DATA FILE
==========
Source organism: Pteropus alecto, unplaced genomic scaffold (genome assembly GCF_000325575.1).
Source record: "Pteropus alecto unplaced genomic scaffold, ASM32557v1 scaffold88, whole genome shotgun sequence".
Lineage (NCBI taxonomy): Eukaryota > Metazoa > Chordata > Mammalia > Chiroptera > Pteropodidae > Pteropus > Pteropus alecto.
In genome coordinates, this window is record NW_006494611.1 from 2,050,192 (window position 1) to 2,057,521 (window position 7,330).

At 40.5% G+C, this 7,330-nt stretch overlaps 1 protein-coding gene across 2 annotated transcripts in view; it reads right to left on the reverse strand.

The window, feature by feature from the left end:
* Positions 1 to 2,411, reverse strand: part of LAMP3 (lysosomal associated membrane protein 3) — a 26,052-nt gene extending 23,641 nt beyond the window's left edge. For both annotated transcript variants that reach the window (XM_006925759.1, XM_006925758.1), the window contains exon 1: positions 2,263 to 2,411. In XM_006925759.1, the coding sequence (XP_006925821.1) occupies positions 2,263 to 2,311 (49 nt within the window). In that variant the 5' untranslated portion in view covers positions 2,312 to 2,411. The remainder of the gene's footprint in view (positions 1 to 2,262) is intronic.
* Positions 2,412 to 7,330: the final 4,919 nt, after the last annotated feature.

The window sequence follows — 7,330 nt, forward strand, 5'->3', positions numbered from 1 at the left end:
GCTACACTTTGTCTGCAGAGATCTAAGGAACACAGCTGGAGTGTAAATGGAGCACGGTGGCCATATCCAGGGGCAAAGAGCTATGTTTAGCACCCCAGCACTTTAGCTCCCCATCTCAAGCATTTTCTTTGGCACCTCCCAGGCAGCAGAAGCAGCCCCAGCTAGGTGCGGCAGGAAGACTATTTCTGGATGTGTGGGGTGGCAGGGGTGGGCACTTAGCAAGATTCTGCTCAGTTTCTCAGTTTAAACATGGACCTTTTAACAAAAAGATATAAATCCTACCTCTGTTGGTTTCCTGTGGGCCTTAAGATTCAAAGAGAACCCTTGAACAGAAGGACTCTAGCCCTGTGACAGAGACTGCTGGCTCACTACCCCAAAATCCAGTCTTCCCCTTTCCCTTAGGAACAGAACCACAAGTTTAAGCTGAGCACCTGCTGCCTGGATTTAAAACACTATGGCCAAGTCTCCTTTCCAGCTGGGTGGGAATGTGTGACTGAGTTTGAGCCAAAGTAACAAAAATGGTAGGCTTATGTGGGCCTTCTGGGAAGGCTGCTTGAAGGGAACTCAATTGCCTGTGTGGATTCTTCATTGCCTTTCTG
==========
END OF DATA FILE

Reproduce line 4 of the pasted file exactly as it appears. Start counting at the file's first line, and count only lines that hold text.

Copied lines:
In genome coordinates, this window is record NW_006494611.1 from 2,050,192 (window position 1) to 2,057,521 (window position 7,330).